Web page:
July Workshop with Pitch Wars Mentors … Brighton Walsh & Jennifer Blackwood!
Jul24

July Workshop with Pitch Wars Mentors … Brighton Walsh & Jennifer Blackwood!

Welcome to the July Query & 1st Page Workshop with some of our PitchWars mentors. We selected many wonderful writers from a drawing held in June to participate in the workshop. Each mentor has graciously critiqued either a query or first page for two writers. The writers are anonymous and the titles/genres are hidden. Follow along all month to view the critiques. We welcome comments and further suggestions, but please keep them kind and respectful. Here are the next two mentors and their critiques …   Brighton Walsh Website | Twitter | Facebook | Goodreads | Pinterest Brighton spent nearly a decade as a professional photographer before deciding to take her storytelling in a different direction and reconnect with her first love: writing. When she’s not pounding away at the keyboard, she’s probably either reading or shopping—maybe even both at once. She lives in the Midwest with her husband and two children, and, yes, she considers forty degrees to be hoodie weather. Her home is the setting for frequent dance parties, Lego battles, and more laughter than she thought possible. She is represented by Mandy Hubbard of D4EO Agency. Brighton’s debut novel, Caged in Winter, will be published November 4, 2014 from Berkley/Penguin. You can pre-order it now!   Brighton’s critiques …   Critique #53 – First Page: Lily Ellis wished her parents had waited until after breakfast for their latest fight. Or chosen to have it anywhere other than the kitchen. She was hungry. More description here. (i.e. her stomach rumbled loud enough to shake the walls.) But knowing better than to walk in on them mid row, she waited at the top of the stairs and stared at the wonky family photo slipped off its nail. Not surprising after all the recent door slamming. Hanging lopsided, their smiling faces looked ready to fall out of the frame and on to the floor. She straightened it up; saving them all and wishing it were as simple as that in real life. Great detail painted in this paragraph! Milo nudged her hand with his nose. Thank God she had him. Her hero dog, her best friend, rescued four years ago when she was eight, from a shelter when no one else wanted him. Funny, it felt like he’d been rescuing her ever since. Nice—in just a sentence, we see how much he means to her. His ears pricked up at the sound of his name. This is a little confusing here. Maybe say something about the sound of his name coming from her parents drifted up from downstairs. “I heard that too.“ What did Milo have to do with...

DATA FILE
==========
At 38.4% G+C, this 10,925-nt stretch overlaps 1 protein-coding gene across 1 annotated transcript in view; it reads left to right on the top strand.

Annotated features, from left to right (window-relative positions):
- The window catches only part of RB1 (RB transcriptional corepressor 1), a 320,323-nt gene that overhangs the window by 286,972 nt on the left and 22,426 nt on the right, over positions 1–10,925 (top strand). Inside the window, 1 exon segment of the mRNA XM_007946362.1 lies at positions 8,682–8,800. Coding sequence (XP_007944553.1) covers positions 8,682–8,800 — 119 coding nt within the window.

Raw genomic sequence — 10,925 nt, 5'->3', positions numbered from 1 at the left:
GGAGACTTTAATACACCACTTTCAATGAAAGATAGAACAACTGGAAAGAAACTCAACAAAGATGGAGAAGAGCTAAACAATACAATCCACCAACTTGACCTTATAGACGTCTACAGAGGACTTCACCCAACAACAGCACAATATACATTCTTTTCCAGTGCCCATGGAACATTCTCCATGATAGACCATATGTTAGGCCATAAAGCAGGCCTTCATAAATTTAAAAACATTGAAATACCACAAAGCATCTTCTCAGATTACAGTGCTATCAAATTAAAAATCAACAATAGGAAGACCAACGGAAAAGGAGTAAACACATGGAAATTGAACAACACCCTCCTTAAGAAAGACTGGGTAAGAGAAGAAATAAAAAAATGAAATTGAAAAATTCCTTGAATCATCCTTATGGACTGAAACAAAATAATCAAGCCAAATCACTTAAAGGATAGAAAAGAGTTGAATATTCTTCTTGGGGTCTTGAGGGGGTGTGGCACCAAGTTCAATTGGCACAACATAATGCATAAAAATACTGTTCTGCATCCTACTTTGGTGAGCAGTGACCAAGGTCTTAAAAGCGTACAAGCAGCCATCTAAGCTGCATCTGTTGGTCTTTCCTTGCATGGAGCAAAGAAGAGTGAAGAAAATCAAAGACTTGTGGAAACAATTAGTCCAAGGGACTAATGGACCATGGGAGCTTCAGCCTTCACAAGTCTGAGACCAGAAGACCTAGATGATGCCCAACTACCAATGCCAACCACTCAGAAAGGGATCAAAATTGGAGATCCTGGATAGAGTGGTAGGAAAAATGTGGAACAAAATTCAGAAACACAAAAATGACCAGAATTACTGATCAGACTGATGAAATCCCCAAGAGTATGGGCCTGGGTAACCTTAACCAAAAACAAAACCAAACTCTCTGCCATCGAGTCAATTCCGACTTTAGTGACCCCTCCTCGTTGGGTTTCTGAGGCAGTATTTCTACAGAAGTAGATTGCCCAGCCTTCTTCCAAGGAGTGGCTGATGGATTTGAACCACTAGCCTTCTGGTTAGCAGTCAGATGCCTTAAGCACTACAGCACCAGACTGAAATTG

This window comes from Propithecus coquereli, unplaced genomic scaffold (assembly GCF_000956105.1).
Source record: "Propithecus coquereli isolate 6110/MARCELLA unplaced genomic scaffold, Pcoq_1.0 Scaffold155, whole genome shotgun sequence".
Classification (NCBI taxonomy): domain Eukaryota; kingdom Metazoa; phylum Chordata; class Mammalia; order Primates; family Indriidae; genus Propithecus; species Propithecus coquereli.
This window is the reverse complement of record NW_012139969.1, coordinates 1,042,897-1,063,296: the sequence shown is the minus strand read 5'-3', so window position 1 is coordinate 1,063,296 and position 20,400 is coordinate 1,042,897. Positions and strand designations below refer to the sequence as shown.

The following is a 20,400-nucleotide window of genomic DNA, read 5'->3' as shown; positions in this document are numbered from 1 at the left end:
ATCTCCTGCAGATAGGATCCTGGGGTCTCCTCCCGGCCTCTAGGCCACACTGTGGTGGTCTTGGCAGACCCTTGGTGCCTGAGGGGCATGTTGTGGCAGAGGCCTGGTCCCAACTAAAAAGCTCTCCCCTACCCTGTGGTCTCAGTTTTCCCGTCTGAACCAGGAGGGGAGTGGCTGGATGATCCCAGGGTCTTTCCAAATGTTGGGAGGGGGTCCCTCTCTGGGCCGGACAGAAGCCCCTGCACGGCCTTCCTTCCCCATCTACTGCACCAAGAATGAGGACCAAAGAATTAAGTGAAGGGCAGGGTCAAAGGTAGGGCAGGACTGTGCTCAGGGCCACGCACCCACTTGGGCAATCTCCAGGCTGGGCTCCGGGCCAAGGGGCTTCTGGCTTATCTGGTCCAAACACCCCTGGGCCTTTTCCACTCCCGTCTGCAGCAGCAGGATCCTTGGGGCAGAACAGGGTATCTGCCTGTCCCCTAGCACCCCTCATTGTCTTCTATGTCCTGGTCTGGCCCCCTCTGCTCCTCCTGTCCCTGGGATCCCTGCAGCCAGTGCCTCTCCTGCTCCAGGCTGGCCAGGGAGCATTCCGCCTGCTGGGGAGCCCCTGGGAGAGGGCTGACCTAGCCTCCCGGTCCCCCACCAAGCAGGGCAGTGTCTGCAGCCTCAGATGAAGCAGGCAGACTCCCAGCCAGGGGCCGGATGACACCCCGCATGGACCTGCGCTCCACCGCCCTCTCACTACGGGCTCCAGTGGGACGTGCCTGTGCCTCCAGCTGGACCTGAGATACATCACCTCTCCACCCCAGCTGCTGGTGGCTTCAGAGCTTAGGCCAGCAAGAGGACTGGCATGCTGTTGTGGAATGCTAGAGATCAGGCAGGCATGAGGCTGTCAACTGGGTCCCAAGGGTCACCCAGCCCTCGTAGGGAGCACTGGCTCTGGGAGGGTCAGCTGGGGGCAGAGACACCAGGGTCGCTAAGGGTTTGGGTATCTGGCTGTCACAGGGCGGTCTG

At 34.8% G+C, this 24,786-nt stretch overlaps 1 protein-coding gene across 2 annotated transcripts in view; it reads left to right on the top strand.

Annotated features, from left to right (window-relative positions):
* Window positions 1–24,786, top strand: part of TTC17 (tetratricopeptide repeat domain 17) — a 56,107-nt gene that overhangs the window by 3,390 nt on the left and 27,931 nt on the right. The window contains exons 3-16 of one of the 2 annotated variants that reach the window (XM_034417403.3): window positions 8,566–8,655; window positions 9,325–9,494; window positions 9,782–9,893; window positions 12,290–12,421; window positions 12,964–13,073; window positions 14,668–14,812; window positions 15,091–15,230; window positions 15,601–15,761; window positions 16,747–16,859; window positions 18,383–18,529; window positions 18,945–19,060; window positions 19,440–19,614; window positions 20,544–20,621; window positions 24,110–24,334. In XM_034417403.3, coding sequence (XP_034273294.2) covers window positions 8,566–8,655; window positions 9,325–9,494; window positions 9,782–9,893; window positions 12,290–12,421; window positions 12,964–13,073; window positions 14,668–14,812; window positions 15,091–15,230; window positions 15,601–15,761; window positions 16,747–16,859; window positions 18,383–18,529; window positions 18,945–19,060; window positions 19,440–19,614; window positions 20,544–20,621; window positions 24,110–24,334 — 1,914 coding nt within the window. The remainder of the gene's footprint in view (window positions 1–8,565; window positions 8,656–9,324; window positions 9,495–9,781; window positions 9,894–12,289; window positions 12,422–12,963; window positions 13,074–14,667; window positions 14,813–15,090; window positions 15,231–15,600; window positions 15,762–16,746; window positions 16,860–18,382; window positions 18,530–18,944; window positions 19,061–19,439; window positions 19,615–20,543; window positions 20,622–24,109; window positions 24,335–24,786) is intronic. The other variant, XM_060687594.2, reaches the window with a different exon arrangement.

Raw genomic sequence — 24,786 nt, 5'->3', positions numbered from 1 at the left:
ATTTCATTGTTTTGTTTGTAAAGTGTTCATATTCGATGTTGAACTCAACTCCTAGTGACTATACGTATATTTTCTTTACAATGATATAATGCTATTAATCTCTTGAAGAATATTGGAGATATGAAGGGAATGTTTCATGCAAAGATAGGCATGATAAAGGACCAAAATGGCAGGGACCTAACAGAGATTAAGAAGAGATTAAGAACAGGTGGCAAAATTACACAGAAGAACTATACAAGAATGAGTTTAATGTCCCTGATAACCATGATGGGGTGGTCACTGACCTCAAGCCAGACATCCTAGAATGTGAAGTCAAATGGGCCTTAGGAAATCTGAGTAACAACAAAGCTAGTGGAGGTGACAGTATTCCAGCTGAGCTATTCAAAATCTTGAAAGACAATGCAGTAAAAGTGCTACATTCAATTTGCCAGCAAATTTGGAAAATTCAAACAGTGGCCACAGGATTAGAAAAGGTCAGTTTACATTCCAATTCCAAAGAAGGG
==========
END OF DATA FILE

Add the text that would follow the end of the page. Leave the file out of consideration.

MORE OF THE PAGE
Read More